I have a 15 year old son. He doesn’t like school very much and he certainly doesn’t like giving up his time to revise for exams. Sound familiar? He’s obviously doing something right though because he got an excellent report commending him for his attitude towards work but with exams coming up, it’s like getting blood out of a stone to get him to sit down and spend any revise and compounded by the good report! So what do you do?
Let’s face it. Revision is boring! It’s a heinous task for many young kids who would much rather be doing something else. Sitting down in a quiet place going over the same old same old with teacher’s voices ringing in their heads and the old nag nag nag of maybe Mum or Dad, doesn’t really tick teenage boxes. You can bribe them with sweets, trips out, rewards but the bottom line is, when all is said and done, these incentives have short term worth.
So what can be done? How do, we as parents motivate the unmotivated?
The bad news is that there is no simple solution! The good news is that there is a lot we can do as parents.
The number one rule though is not to alienate the child in question. If you have a stubborn child, the expression, you will drive the devil in, comes to mind. Been there? Thought so – so have I!
Alienating teenagers just reaffirms what they think they already know and that is adults don’t understand. My son didn’t do very well in a surprise test at the beginning of the year and the comment on the paper from the teacher was “This is the worst test I’ve ever marked”. Six months later, my son, despite considerable improvement and a little more praise from this teacher, is still brewing on that comment and why? Because it seriously undermined his faith in himself. It sets him on edge and the old defences come up. It instils fear which paralyses the brain and it does nothing to encourage him to try a bit harder and to do better. It’s a hard hitting statement that does nothing to reinforce a better pathway and for that reason, despite considerable improvement since, it’s knocked him for six. Likewise, as parents we need to avoid making hard hitting statements. “You’re so lazy” “You’ll fail” “You’re driving me mad” all only serve to knock a child down when really we want to encourage them. How much better would it have been for that teacher to write “you clearly struggled with this, but let’s see how much you can improve next time round” Or how much better for the parent to say “so you don’t like this work thing eh? OK well let’s look at what you do like and maybe what you’d like to do” (as a means of identifying that really what you like to do (in the future) means a little more hard graft now.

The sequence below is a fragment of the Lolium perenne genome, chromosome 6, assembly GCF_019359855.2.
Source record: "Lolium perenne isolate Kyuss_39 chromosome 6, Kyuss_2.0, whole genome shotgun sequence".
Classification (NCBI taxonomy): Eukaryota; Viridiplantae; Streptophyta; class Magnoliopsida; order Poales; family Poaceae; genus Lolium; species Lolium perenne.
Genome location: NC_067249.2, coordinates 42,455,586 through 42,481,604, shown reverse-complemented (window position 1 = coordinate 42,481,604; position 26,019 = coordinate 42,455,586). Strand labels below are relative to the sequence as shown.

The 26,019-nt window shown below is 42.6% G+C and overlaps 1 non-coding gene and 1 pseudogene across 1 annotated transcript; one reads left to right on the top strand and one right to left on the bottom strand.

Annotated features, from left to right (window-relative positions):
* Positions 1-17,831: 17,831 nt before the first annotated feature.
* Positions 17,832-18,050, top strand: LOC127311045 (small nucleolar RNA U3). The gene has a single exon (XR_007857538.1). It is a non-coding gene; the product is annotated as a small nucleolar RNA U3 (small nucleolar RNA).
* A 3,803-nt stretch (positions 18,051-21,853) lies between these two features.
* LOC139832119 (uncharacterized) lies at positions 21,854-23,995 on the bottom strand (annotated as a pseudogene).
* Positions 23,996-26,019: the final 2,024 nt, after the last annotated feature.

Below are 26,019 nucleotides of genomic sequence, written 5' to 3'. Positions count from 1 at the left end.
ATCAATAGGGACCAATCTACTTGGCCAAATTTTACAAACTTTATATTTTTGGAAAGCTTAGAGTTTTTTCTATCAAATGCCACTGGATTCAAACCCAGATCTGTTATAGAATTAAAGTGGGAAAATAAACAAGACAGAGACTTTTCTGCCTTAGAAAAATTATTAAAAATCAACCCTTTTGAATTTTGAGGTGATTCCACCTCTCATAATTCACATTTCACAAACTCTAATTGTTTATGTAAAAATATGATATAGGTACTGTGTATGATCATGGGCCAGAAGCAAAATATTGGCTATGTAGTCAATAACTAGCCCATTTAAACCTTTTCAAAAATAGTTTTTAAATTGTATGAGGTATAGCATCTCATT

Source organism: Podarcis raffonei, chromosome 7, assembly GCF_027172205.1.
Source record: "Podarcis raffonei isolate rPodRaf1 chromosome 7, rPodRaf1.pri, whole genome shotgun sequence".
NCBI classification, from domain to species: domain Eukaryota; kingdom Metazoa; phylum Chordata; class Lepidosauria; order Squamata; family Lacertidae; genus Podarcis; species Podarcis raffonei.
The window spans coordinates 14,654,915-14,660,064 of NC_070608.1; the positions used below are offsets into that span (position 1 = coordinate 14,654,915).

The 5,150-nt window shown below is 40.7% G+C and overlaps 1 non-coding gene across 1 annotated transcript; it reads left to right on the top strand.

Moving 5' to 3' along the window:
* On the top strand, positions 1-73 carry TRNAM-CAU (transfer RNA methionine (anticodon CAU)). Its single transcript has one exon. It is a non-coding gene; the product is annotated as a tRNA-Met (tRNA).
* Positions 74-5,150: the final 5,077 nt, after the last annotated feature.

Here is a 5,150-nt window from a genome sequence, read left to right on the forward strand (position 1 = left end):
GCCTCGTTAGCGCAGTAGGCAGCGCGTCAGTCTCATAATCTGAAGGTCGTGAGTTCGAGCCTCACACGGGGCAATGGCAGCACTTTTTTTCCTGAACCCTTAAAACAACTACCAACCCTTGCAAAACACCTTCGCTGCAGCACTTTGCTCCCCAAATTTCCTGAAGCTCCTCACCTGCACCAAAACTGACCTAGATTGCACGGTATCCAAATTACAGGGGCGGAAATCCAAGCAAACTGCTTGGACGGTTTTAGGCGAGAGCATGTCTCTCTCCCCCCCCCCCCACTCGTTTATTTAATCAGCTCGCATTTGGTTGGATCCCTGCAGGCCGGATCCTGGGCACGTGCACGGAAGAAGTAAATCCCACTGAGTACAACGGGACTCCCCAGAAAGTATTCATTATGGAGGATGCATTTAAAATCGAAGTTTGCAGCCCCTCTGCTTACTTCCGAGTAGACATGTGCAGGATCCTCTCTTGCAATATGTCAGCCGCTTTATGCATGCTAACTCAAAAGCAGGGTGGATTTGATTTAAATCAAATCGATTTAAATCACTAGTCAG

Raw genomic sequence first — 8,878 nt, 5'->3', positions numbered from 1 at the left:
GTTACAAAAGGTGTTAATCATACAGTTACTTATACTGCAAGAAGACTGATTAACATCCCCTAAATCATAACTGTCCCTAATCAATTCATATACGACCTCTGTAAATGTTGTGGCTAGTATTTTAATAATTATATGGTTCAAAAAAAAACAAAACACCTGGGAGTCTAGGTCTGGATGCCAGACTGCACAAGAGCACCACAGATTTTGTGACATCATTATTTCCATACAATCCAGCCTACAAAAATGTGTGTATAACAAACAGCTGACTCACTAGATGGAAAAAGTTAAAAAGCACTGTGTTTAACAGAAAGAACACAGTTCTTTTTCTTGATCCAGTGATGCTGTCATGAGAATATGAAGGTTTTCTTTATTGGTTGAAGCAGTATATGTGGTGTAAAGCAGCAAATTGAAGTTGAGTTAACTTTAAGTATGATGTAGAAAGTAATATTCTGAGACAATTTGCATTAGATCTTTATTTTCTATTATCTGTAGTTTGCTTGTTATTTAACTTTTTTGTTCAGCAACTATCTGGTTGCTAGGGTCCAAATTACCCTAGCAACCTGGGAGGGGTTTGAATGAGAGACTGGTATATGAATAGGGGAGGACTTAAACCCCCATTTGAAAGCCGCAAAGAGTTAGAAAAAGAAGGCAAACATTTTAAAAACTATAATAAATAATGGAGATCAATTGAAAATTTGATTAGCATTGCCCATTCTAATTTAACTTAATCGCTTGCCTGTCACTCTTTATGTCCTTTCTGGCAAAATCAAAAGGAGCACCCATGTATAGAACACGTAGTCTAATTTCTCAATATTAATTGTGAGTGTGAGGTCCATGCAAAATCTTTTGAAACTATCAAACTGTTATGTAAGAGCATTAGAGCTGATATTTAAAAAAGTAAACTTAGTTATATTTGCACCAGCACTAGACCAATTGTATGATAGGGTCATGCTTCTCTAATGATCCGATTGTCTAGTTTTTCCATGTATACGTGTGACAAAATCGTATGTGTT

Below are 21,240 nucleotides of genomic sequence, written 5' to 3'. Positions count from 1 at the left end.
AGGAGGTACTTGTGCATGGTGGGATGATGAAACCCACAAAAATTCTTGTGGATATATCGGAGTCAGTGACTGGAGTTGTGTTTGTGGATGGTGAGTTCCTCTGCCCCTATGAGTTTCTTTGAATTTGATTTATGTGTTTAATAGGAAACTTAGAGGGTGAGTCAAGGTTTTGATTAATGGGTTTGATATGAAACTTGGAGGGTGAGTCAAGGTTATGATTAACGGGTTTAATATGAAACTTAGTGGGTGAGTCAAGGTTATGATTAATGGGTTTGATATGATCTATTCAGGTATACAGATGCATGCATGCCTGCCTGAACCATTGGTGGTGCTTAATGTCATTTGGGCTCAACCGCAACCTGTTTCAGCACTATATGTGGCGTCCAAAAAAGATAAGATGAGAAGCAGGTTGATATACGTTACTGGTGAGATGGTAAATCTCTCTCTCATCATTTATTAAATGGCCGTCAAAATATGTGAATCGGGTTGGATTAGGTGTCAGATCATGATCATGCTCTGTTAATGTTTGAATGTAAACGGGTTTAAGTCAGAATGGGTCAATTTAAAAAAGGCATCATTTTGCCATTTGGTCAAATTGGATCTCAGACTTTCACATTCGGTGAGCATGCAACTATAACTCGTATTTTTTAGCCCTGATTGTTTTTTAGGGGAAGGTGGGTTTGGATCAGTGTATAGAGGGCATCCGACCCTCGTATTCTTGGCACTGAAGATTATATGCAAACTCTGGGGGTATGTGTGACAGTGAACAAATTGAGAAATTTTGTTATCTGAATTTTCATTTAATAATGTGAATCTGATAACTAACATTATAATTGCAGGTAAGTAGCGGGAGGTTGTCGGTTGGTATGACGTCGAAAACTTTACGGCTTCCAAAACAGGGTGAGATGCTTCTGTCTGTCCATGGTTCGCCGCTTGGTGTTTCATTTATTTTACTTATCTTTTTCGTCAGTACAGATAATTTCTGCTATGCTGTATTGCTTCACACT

It’s very easy to fall into a negative mindset and is very disparaging to have a child that won’t work but that’s about your emotions – not theirs. Tweaking the way we see lazy and failure is the first step to understanding that we have a lot of power to encourage our young people to see the validity in work and the reward of success. And by turning out negative phrases into more affirming ones that proactively seek out change is a good first step in working with the child as opposed to against them.
Secondly, identifying what they want to do in the future opens up a plethora of opportunity. Pretty much everything nowadays relies on at least some success at school. We’re not talking As and A*’s but a good basic grounding in the core subjects. Helping a child to have a focus on what they want to do and working out a strategy to reach their goal, empowers the will to do it. If they see that they want to be “x” and that they need “abc” to get there, then “x” becomes the focus and “abc” the means to achieve that focus. They will want to get through the “abc” to get to “x”. It’s like a meal – you might not like the carrots or the greens, but clear the plate and the chocolate pudding is waiting at the other side! Of you might not like having to walk to the pub, but that cool, delectable glass of wine waiting there for you is a good enough pull. If the focus is attractive enough, the magnetism will be there.